Yield Management is a science that still needs discovering. The study of Yield Management has been mainly conducted with commercial purposes of integration in hotels and airlines. Not much has been written about the implementation of yield management on tour operators. This work discusses the application of yield management on touroperators and in particular, directly applied to the prices of packaged holidays.
The scientific method is the study of a solution to an encountered problem by conducting background research. The biggest issue that tour operators are facing is the drop in price competitiveness to airlines and hotels which have implemented Yield Management and are advertising on the internet, where independentbookings are now much easier, leading to a trend of tourists’ self-made packages, known as quasi-packages, which are purchased in advance and normally cheaper than tour operators can offer.
The literature review aims to recognize the materials that have been written about yield management for tour operators so far, the role of tour operators in the UK Economy, the importance of Yield Management on theAirline and Hotel Industry as well as all of the ingredients that Tour Operators require to Implement Yield Management. The methodology section explains why the interviews were the chosen method, how the sample was chosen and which obstacles were overcome in order to collect relevant qualitative data. Following are the results where the findings are stated, the discussion which compares theliterature with the interviews and the conclusion, which clarifies if the hypotheses is viable or not.
Eric Laws: An academic claiming yield management for tour operators.
The number of existent literature on yield management for tour operators is not vast and the few texts that are available are not up to date.
Eric Laws, who is an academic and a writer, has suggested theimplementation of yield Management on Tour Operators for the first time. The book ‘Managing Packaged Tourism’ (1997) criticizes the marketing led prices that tour operators use, stating that they are leading to financial failures, and that whether tour operators are obligated to cancel flights and rearrange bookings or open late discounts to avoid losses on unsold capacity, the image of tour operatorsis being affected anyway as:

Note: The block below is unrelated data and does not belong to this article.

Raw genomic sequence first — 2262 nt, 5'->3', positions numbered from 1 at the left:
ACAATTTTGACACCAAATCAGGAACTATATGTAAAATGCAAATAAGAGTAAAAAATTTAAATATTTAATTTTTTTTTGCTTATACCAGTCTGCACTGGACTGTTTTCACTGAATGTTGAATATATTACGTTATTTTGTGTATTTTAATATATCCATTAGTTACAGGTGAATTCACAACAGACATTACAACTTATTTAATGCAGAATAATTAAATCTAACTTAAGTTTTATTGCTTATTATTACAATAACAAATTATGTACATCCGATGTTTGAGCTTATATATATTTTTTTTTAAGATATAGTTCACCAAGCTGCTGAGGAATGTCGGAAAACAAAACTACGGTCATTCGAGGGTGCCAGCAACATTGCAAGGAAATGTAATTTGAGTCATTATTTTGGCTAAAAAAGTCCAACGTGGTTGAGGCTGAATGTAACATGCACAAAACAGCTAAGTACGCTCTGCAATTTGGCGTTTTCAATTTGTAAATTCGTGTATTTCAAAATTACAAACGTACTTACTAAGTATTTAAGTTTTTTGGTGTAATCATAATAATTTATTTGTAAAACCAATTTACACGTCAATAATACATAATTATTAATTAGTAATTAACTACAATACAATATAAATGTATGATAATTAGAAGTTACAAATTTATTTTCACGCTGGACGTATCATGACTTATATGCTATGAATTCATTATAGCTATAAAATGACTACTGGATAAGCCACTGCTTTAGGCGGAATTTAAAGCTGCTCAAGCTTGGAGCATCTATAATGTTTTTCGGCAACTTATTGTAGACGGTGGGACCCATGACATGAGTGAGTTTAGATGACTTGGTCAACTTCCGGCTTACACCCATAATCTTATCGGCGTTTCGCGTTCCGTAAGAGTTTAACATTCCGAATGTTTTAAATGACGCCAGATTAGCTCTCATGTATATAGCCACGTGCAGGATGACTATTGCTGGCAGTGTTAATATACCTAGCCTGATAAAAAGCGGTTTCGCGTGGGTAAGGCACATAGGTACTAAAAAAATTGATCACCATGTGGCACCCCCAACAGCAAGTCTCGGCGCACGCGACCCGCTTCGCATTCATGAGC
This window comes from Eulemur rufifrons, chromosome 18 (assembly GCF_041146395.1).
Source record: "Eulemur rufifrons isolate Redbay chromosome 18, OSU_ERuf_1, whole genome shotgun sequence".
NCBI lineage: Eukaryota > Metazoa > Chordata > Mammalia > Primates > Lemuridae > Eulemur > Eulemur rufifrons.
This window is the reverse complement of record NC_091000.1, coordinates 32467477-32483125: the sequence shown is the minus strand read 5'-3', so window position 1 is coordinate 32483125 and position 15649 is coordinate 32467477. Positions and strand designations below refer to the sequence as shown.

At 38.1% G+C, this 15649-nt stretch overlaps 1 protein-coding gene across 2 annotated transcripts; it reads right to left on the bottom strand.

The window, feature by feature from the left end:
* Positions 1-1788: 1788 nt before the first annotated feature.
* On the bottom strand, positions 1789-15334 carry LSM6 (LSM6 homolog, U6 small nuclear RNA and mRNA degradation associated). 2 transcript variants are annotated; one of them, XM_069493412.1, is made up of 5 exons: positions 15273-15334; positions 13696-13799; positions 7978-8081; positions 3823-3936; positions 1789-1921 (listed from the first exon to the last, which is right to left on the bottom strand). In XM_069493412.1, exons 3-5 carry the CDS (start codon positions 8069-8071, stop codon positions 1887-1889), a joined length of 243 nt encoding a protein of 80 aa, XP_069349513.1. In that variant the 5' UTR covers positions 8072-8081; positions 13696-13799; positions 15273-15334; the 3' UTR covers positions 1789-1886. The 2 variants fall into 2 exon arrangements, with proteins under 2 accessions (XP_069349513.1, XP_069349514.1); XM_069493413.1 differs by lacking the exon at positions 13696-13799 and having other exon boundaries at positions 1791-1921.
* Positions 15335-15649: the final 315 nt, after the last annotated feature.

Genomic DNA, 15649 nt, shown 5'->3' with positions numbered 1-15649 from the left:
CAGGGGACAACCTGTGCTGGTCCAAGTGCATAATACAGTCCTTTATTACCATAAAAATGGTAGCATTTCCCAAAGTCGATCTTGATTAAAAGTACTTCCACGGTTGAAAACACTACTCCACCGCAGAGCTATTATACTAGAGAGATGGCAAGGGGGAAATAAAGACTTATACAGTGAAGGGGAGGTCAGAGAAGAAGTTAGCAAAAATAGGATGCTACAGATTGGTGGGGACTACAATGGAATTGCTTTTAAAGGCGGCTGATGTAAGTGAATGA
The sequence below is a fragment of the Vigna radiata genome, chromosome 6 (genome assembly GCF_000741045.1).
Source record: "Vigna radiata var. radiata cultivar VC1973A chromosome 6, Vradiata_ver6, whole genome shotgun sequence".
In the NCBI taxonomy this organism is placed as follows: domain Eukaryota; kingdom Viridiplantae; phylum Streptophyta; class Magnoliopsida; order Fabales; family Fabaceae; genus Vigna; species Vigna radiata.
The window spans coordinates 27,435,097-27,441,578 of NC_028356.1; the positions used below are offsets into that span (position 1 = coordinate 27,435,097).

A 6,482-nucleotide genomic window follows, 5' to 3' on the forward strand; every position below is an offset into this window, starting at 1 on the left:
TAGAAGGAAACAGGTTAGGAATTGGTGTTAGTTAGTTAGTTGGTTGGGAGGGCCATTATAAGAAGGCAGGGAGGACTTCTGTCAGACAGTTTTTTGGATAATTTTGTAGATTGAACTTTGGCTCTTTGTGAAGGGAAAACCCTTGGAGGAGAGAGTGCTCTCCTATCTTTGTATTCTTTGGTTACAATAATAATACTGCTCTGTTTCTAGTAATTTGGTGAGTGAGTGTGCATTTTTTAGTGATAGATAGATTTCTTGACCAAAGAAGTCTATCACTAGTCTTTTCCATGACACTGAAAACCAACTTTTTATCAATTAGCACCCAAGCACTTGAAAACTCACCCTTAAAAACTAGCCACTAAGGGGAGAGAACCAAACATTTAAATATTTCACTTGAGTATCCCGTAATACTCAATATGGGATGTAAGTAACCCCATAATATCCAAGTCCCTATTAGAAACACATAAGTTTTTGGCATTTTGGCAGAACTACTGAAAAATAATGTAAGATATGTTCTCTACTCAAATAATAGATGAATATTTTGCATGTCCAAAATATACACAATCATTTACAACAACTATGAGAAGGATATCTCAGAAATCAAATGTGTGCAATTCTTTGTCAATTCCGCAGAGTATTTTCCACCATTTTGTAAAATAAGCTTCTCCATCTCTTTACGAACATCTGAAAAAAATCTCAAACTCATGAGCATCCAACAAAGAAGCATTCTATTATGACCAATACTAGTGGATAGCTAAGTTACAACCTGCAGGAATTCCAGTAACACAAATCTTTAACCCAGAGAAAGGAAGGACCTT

a) Tourists that have to alter their route are likely to never book through the same operator again.
b) Tourists that are taken abroad on last minute deals are tourists on lower incomes who spend less and tend to behave on an impropriate manner at the destinations.
In the book ‘Yield Management, strategies for the service industries’ (2000), Lawsdiscusses the perspectives of late discounts on the tour operations industry, he recognizes that trends are changing, and tour operators are losing in delaying so much their discounts. Laws mentions the basis of yield management as creating different price thresholds and applying them according to assumptions based on the market buying behavior. He defends that bigger discounts should be given in theearly shoulder season and premium prices should be attributed to the peak season, which is the main principle of revenue management, trying to tackle seasonality with pricing.
Erik Laws also comments on the ability that major Tour Operators like Thomson and AirTours have to destabilize the market adjusting their capacity according to the demand that exists, while smaller tour operatorsoverestimate demand in their forecasts and make irrecoverable losses. That is an example of a frequent issue of capacity management. He does refer to some of the principles of revenue and capacity management but he does not attempt to explain in depth the process that tour operators have to undertake in order to implement yield management.
Yield Management, Revenue Management and Capacity Management....